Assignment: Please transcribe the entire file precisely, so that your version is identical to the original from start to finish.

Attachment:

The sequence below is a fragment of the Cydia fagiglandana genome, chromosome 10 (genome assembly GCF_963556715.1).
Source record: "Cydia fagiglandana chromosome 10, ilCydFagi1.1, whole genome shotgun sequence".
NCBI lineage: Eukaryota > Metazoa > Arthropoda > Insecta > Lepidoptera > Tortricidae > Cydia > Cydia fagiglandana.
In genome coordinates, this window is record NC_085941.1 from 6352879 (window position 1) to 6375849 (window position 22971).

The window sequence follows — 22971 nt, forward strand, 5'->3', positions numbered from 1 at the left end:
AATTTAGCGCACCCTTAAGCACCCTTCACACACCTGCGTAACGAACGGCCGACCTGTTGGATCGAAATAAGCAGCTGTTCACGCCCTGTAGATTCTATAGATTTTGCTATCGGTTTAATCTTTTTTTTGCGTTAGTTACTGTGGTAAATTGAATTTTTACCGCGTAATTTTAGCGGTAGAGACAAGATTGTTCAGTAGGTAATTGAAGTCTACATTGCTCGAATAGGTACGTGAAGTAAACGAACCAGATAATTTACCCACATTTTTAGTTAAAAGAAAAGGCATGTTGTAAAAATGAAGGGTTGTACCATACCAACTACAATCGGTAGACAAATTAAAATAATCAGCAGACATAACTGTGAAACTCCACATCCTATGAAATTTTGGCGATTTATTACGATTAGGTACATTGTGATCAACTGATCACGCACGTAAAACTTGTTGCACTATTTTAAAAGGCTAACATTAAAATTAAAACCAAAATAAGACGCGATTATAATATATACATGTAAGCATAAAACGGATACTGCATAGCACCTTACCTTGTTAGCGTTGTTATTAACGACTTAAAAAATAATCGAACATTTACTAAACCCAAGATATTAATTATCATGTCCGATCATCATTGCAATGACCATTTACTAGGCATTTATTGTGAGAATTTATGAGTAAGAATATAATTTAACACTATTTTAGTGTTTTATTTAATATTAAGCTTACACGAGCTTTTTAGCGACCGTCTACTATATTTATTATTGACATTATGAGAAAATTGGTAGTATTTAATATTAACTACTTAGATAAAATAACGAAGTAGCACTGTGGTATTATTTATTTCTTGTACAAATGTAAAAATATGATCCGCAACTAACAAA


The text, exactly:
The sequence below is a fragment of the Cydia fagiglandana genome, chromosome 10 (genome assembly GCF_963556715.1).
Source record: "Cydia fagiglandana chromosome 10, ilCydFagi1.1, whole genome shotgun sequence".
NCBI lineage: Eukaryota > Metazoa > Arthropoda > Insecta > Lepidoptera > Tortricidae > Cydia > Cydia fagiglandana.
In genome coordinates, this window is record NC_085941.1 from 6352879 (window position 1) to 6375849 (window position 22971).

The window sequence follows — 22971 nt, forward strand, 5'->3', positions numbered from 1 at the left end:
AATTTAGCGCACCCTTAAGCACCCTTCACACACCTGCGTAACGAACGGCCGACCTGTTGGATCGAAATAAGCAGCTGTTCACGCCCTGTAGATTCTATAGATTTTGCTATCGGTTTAATCTTTTTTTTGCGTTAGTTACTGTGGTAAATTGAATTTTTACCGCGTAATTTTAGCGGTAGAGACAAGATTGTTCAGTAGGTAATTGAAGTCTACATTGCTCGAATAGGTACGTGAAGTAAACGAACCAGATAATTTACCCACATTTTTAGTTAAAAGAAAAGGCATGTTGTAAAAATGAAGGGTTGTACCATACCAACTACAATCGGTAGACAAATTAAAATAATCAGCAGACATAACTGTGAAACTCCACATCCTATGAAATTTTGGCGATTTATTACGATTAGGTACATTGTGATCAACTGATCACGCACGTAAAACTTGTTGCACTATTTTAAAAGGCTAACATTAAAATTAAAACCAAAATAAGACGCGATTATAATATATACATGTAAGCATAAAACGGATACTGCATAGCACCTTACCTTGTTAGCGTTGTTATTAACGACTTAAAAAATAATCGAACATTTACTAAACCCAAGATATTAATTATCATGTCCGATCATCATTGCAATGACCATTTACTAGGCATTTATTGTGAGAATTTATGAGTAAGAATATAATTTAACACTATTTTAGTGTTTTATTTAATATTAAGCTTACACGAGCTTTTTAGCGACCGTCTACTATATTTATTATTGACATTATGAGAAAATTGGTAGTATTTAATATTAACTACTTAGATAAAATAACGAAGTAGCACTGTGGTATTATTTATTTCTTGTACAAATGTAAAAATATGATCCGCAACTAACAAA